In three js there is an option to use directional light which is one of several types of light to choose from when getting into the subject of adding light to a scene. Other options that I find myself using the most thus far include point lights, and ambient light, but in some cases I might want to use directional light in place of or on top of these other options that I seem to prefer.
A directional light is like ambient light in the sense that it is a good way to go about simulating day light, but it is not the same thing, because with directional light, the light is coming from a certain direction to a certain target location. With ambient light a base light intensity is just applied for all materials in a scene and the location of the ambient light in world space does not really matter. A directional light is also like a spot light in the sense that it is coming from a certain location to a certain target location, but not in a cone like manner as with the spot light. With direction light it is just direction that is really of concern and that is just it, so it differs greatly from point lights and spot lights. So in this post I thought I would work out just a few quick examples of this kind of lighting option.
It is really not that hard to create and add add a light source to a threejs project, However just adding a light should to an scene object, or some other kind of object based off of object3d is just part of the process of doing things with light. It is also required to know that not all materials will respond to light sources, such as the mesh basic material, and the mesh normal material just to name a few that are not going to work with light. When I work with light I often go with the standard material, but there are some additional options when it comes to materials.
When I made the code examples for this post I was using threejs revision 127. I do not think that much has changed with direction light for a real long time, however I can not say the same for a whole lot of other features of threejs. At some point in the future it is possible that the code examples here might break, so it is a good idea to always take into account what the version number is that you are using as well as the version number that was used by the author of a code example on the open web.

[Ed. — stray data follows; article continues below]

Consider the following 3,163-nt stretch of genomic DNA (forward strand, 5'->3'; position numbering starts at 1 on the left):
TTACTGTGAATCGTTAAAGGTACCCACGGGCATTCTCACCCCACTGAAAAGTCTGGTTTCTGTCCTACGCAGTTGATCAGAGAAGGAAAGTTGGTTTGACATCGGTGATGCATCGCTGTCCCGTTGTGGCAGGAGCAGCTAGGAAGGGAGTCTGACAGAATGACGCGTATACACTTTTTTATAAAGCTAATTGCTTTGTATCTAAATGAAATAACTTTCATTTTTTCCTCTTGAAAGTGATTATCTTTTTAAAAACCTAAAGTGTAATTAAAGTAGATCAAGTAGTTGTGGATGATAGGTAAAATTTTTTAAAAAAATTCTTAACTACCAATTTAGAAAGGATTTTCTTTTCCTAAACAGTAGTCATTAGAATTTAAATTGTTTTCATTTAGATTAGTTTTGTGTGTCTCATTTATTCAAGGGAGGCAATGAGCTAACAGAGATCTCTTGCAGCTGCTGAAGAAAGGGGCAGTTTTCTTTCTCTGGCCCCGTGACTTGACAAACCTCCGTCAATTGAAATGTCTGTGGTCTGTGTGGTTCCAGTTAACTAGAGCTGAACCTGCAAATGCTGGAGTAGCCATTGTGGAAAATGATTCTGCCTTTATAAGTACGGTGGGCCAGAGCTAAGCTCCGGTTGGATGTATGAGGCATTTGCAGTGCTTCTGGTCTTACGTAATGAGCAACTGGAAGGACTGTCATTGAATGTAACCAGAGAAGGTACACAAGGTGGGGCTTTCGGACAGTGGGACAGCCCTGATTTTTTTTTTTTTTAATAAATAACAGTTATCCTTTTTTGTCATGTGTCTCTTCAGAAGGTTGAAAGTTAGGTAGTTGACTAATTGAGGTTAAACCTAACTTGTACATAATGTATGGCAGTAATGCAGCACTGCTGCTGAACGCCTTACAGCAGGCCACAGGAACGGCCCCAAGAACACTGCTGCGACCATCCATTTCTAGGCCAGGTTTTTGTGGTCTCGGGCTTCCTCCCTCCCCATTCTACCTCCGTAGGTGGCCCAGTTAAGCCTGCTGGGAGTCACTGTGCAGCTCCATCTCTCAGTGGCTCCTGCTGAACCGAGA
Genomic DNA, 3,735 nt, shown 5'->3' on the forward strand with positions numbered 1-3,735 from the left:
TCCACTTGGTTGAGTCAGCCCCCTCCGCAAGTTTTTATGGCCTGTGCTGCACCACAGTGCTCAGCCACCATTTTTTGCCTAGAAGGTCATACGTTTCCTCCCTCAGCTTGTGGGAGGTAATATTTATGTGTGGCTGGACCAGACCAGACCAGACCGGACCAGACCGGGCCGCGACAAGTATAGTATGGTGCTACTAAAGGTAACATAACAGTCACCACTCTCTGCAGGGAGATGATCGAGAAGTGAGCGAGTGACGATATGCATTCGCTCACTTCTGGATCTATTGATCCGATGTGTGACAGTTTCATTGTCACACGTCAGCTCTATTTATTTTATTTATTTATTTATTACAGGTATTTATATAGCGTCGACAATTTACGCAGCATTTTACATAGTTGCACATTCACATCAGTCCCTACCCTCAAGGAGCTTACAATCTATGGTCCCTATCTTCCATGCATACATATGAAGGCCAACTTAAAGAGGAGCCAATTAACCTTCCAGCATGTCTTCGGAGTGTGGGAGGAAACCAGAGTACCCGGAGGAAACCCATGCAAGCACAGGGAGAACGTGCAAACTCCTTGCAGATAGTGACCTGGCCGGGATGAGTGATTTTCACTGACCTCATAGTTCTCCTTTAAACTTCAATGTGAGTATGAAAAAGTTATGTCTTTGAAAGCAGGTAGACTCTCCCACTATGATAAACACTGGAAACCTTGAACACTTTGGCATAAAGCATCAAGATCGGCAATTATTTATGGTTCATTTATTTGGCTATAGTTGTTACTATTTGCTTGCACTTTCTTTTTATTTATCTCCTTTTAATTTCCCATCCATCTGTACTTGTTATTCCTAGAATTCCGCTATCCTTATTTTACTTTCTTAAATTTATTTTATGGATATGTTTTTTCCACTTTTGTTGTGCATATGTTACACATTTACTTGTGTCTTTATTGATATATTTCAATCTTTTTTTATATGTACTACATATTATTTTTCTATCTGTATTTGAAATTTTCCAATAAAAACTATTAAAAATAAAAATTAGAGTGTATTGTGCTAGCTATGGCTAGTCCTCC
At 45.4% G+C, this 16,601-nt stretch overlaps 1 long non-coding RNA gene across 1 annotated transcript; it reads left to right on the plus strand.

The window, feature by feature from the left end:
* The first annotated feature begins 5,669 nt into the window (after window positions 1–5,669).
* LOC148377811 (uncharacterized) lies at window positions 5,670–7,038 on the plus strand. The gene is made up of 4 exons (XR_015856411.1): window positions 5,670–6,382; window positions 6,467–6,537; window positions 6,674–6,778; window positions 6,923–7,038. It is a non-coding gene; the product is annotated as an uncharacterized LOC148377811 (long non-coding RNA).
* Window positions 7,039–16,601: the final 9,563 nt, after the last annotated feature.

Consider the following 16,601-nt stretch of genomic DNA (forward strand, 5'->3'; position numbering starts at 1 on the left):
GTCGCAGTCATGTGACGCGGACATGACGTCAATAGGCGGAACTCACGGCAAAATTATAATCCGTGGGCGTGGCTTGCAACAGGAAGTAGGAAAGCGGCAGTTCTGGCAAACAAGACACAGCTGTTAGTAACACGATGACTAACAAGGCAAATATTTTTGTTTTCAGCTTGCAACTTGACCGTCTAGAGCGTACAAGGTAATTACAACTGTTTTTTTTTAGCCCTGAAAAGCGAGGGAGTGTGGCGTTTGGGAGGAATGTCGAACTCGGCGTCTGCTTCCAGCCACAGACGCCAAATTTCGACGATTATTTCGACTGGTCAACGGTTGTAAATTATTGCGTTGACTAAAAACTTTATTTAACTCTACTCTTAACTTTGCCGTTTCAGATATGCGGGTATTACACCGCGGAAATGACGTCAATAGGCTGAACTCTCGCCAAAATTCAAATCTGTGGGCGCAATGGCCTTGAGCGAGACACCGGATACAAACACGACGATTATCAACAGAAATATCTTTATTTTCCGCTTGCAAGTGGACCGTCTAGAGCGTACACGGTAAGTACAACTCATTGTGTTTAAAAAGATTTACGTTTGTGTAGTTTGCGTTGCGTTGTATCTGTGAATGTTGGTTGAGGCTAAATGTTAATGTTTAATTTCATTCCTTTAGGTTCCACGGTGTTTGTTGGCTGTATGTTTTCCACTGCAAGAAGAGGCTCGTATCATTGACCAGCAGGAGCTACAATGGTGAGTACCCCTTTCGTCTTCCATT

So here I have a basic example of a directional light as a way to have some light in a scene that will work with a material that responds to light such as the standard material. To create an instance of directional light in three js I just need to call the THREE.DirectionalLight constructor and add the resulting instance of that constructor to the scene object. When calling the constructor I can pass a color as the fist argument, and an intensity level as a value between zero and one as the second argument.
By default the position of the directional light is 0,1,0 and the target of the directional light is the origin at 0,0,0.
A directional light like most lights and objects that are placed in a scene in three js inherits from the object 3d class, so it has a position property than can be used to set the position of the directional light to a point other than that of the default position.
Changing the position of the directional light is just on f two points of interest when it comes to changing the direction of the light. The other point of interest is the target property of the directional light that can also be changed to something other than the default as well.
So I am thinking that directional light might be one of the best choices when it comes to simulating sunlight. Still I think that I might only want to use directional light in conjunction with at least one additional light source such as ambient light. So in this example I am working out the beginnings of a very simple outdoor scene that will juts make use of a mesh made with the Box geometry as a way to represent a house, and a plain geometry based mesh to represent ground.
When this is up and running I have directional light working as expected, but when the direction light is not longer hitting the surface of a mesh the ambient light is still doing its thing to make sure that there is still a base amount of light.
So then direction light is one of a few options for light sources that can be used with, or as a replacement for ambient light in a scene. However I would always use ambient light and then maybe directional light, as I have found that it is still a good idea to always have a base amount of light for materials.
I went a little farther with the house example of this post and ended up making a slightly more advanced model of a house that is not just a box geometry but a group of meshes being used together to create something that I am calling a house. If you would like to check it out it is one of my many three.js example posts, I have it listed there along with all the other basic project examples I have together thus far.